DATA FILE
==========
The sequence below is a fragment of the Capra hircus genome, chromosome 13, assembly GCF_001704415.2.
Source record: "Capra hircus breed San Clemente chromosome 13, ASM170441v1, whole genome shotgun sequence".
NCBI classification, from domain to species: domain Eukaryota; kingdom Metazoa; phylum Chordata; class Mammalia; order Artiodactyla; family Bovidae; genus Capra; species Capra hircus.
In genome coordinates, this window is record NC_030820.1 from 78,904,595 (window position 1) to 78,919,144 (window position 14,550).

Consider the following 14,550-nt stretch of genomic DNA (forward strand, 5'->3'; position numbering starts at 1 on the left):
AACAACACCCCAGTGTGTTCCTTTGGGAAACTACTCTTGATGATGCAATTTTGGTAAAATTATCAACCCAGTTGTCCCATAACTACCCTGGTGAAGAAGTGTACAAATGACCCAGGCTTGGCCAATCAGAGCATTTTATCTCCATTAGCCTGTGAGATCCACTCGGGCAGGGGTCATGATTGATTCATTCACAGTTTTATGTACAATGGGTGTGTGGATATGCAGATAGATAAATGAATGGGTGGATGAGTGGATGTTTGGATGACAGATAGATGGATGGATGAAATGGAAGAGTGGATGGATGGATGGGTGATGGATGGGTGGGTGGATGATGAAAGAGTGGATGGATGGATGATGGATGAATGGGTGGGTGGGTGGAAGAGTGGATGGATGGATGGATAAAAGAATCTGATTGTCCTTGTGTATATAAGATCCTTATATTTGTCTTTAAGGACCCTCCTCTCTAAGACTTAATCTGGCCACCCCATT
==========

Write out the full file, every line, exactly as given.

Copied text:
The sequence below is a fragment of the Capra hircus genome, chromosome 13, assembly GCF_001704415.2.
Source record: "Capra hircus breed San Clemente chromosome 13, ASM170441v1, whole genome shotgun sequence".
NCBI classification, from domain to species: domain Eukaryota; kingdom Metazoa; phylum Chordata; class Mammalia; order Artiodactyla; family Bovidae; genus Capra; species Capra hircus.
In genome coordinates, this window is record NC_030820.1 from 78,904,595 (window position 1) to 78,919,144 (window position 14,550).

Consider the following 14,550-nt stretch of genomic DNA (forward strand, 5'->3'; position numbering starts at 1 on the left):
AACAACACCCCAGTGTGTTCCTTTGGGAAACTACTCTTGATGATGCAATTTTGGTAAAATTATCAACCCAGTTGTCCCATAACTACCCTGGTGAAGAAGTGTACAAATGACCCAGGCTTGGCCAATCAGAGCATTTTATCTCCATTAGCCTGTGAGATCCACTCGGGCAGGGGTCATGATTGATTCATTCACAGTTTTATGTACAATGGGTGTGTGGATATGCAGATAGATAAATGAATGGGTGGATGAGTGGATGTTTGGATGACAGATAGATGGATGGATGAAATGGAAGAGTGGATGGATGGATGGGTGATGGATGGGTGGGTGGATGATGAAAGAGTGGATGGATGGATGATGGATGAATGGGTGGGTGGGTGGAAGAGTGGATGGATGGATGGATAAAAGAATCTGATTGTCCTTGTGTATATAAGATCCTTATATTTGTCTTTAAGGACCCTCCTCTCTAAGACTTAATCTGGCCACCCCATT